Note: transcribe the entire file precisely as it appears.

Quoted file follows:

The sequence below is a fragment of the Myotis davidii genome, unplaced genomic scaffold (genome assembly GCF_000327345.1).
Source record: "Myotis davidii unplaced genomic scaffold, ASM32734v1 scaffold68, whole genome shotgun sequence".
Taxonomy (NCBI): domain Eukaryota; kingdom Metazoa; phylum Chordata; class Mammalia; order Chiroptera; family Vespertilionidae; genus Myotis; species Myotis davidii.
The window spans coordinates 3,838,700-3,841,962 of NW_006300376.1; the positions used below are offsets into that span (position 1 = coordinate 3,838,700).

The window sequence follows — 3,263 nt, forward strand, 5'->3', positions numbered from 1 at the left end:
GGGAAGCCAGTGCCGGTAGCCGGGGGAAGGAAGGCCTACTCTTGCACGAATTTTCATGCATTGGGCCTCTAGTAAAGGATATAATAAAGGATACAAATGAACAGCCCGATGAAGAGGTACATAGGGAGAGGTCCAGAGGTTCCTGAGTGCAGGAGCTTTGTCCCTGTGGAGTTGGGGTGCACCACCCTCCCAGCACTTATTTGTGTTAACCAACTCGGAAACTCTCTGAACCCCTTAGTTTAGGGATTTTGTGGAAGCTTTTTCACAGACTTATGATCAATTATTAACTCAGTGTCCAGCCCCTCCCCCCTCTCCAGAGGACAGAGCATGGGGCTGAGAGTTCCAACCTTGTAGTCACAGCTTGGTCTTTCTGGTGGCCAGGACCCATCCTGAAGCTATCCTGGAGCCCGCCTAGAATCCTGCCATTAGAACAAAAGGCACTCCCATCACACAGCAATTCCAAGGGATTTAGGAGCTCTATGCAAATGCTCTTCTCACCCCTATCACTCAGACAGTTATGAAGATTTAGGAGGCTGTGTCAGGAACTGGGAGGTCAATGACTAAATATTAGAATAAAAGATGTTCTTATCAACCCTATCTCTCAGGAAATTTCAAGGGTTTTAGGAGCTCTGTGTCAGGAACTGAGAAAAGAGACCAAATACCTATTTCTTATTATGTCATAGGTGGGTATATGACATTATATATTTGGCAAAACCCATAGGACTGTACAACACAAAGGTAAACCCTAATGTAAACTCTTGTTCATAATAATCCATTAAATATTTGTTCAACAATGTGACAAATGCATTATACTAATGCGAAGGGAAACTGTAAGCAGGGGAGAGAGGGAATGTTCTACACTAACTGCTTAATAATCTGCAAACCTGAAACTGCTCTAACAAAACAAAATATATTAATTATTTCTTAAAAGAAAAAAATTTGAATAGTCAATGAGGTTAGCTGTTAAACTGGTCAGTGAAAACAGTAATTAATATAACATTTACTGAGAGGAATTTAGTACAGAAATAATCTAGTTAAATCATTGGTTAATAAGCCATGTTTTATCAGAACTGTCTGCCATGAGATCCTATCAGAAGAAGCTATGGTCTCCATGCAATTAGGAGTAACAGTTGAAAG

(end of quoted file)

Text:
The sequence below is a fragment of the Myotis davidii genome, unplaced genomic scaffold (genome assembly GCF_000327345.1).
Source record: "Myotis davidii unplaced genomic scaffold, ASM32734v1 scaffold68, whole genome shotgun sequence".
Taxonomy (NCBI): domain Eukaryota; kingdom Metazoa; phylum Chordata; class Mammalia; order Chiroptera; family Vespertilionidae; genus Myotis; species Myotis davidii.
The window spans coordinates 3,838,700-3,841,962 of NW_006300376.1; the positions used below are offsets into that span (position 1 = coordinate 3,838,700).

The window sequence follows — 3,263 nt, forward strand, 5'->3', positions numbered from 1 at the left end:
GGGAAGCCAGTGCCGGTAGCCGGGGGAAGGAAGGCCTACTCTTGCACGAATTTTCATGCATTGGGCCTCTAGTAAAGGATATAATAAAGGATACAAATGAACAGCCCGATGAAGAGGTACATAGGGAGAGGTCCAGAGGTTCCTGAGTGCAGGAGCTTTGTCCCTGTGGAGTTGGGGTGCACCACCCTCCCAGCACTTATTTGTGTTAACCAACTCGGAAACTCTCTGAACCCCTTAGTTTAGGGATTTTGTGGAAGCTTTTTCACAGACTTATGATCAATTATTAACTCAGTGTCCAGCCCCTCCCCCCTCTCCAGAGGACAGAGCATGGGGCTGAGAGTTCCAACCTTGTAGTCACAGCTTGGTCTTTCTGGTGGCCAGGACCCATCCTGAAGCTATCCTGGAGCCCGCCTAGAATCCTGCCATTAGAACAAAAGGCACTCCCATCACACAGCAATTCCAAGGGATTTAGGAGCTCTATGCAAATGCTCTTCTCACCCCTATCACTCAGACAGTTATGAAGATTTAGGAGGCTGTGTCAGGAACTGGGAGGTCAATGACTAAATATTAGAATAAAAGATGTTCTTATCAACCCTATCTCTCAGGAAATTTCAAGGGTTTTAGGAGCTCTGTGTCAGGAACTGAGAAAAGAGACCAAATACCTATTTCTTATTATGTCATAGGTGGGTATATGACATTATATATTTGGCAAAACCCATAGGACTGTACAACACAAAGGTAAACCCTAATGTAAACTCTTGTTCATAATAATCCATTAAATATTTGTTCAACAATGTGACAAATGCATTATACTAATGCGAAGGGAAACTGTAAGCAGGGGAGAGAGGGAATGTTCTACACTAACTGCTTAATAATCTGCAAACCTGAAACTGCTCTAACAAAACAAAATATATTAATTATTTCTTAAAAGAAAAAAATTTGAATAGTCAATGAGGTTAGCTGTTAAACTGGTCAGTGAAAACAGTAATTAATATAACATTTACTGAGAGGAATTTAGTACAGAAATAATCTAGTTAAATCATTGGTTAATAAGCCATGTTTTATCAGAACTGTCTGCCATGAGATCCTATCAGAAGAAGCTATGGTCTCCATGCAATTAGGAGTAACAGTTGAAAG